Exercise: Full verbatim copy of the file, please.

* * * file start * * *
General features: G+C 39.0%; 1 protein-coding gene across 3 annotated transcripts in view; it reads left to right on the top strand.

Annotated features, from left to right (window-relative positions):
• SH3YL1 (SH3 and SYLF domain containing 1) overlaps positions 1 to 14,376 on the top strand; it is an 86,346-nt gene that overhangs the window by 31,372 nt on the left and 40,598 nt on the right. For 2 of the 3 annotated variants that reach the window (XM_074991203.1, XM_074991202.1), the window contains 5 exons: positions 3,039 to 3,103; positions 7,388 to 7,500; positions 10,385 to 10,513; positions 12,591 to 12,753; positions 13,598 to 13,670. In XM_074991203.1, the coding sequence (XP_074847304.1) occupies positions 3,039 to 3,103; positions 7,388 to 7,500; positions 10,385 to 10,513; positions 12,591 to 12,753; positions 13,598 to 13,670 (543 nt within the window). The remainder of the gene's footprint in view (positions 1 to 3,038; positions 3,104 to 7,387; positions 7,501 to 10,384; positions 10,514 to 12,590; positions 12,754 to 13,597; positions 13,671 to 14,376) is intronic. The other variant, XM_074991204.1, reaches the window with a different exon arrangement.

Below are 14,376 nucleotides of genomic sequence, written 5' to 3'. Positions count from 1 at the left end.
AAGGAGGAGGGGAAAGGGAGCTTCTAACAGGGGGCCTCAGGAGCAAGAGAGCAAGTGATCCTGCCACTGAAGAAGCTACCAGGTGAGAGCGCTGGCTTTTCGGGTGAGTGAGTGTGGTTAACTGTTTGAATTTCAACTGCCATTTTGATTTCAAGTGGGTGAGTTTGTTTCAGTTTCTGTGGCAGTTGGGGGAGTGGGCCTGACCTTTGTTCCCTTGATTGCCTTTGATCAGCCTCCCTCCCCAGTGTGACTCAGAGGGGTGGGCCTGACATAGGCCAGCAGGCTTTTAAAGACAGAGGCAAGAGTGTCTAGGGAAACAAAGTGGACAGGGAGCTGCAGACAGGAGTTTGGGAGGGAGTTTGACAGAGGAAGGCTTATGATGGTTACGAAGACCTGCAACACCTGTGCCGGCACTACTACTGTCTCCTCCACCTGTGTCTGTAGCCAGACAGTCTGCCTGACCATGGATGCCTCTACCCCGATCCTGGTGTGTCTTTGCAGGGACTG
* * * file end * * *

General features: G+C 39.0%; 1 protein-coding gene across 3 annotated transcripts in view; it reads left to right on the top strand.

Annotated features, from left to right (window-relative positions):
• SH3YL1 (SH3 and SYLF domain containing 1) overlaps positions 1 to 14,376 on the top strand; it is an 86,346-nt gene that overhangs the window by 31,372 nt on the left and 40,598 nt on the right. For 2 of the 3 annotated variants that reach the window (XM_074991203.1, XM_074991202.1), the window contains 5 exons: positions 3,039 to 3,103; positions 7,388 to 7,500; positions 10,385 to 10,513; positions 12,591 to 12,753; positions 13,598 to 13,670. In XM_074991203.1, the coding sequence (XP_074847304.1) occupies positions 3,039 to 3,103; positions 7,388 to 7,500; positions 10,385 to 10,513; positions 12,591 to 12,753; positions 13,598 to 13,670 (543 nt within the window). The remainder of the gene's footprint in view (positions 1 to 3,038; positions 3,104 to 7,387; positions 7,501 to 10,384; positions 10,514 to 12,590; positions 12,754 to 13,597; positions 13,671 to 14,376) is intronic. The other variant, XM_074991204.1, reaches the window with a different exon arrangement.

Below are 14,376 nucleotides of genomic sequence, written 5' to 3'. Positions count from 1 at the left end.
AAGGAGGAGGGGAAAGGGAGCTTCTAACAGGGGGCCTCAGGAGCAAGAGAGCAAGTGATCCTGCCACTGAAGAAGCTACCAGGTGAGAGCGCTGGCTTTTCGGGTGAGTGAGTGTGGTTAACTGTTTGAATTTCAACTGCCATTTTGATTTCAAGTGGGTGAGTTTGTTTCAGTTTCTGTGGCAGTTGGGGGAGTGGGCCTGACCTTTGTTCCCTTGATTGCCTTTGATCAGCCTCCCTCCCCAGTGTGACTCAGAGGGGTGGGCCTGACATAGGCCAGCAGGCTTTTAAAGACAGAGGCAAGAGTGTCTAGGGAAACAAAGTGGACAGGGAGCTGCAGACAGGAGTTTGGGAGGGAGTTTGACAGAGGAAGGCTTATGATGGTTACGAAGACCTGCAACACCTGTGCCGGCACTACTACTGTCTCCTCCACCTGTGTCTGTAGCCAGACAGTCTGCCTGACCATGGATGCCTCTACCCCGATCCTGGTGTGTCTTTGCAGGGACTG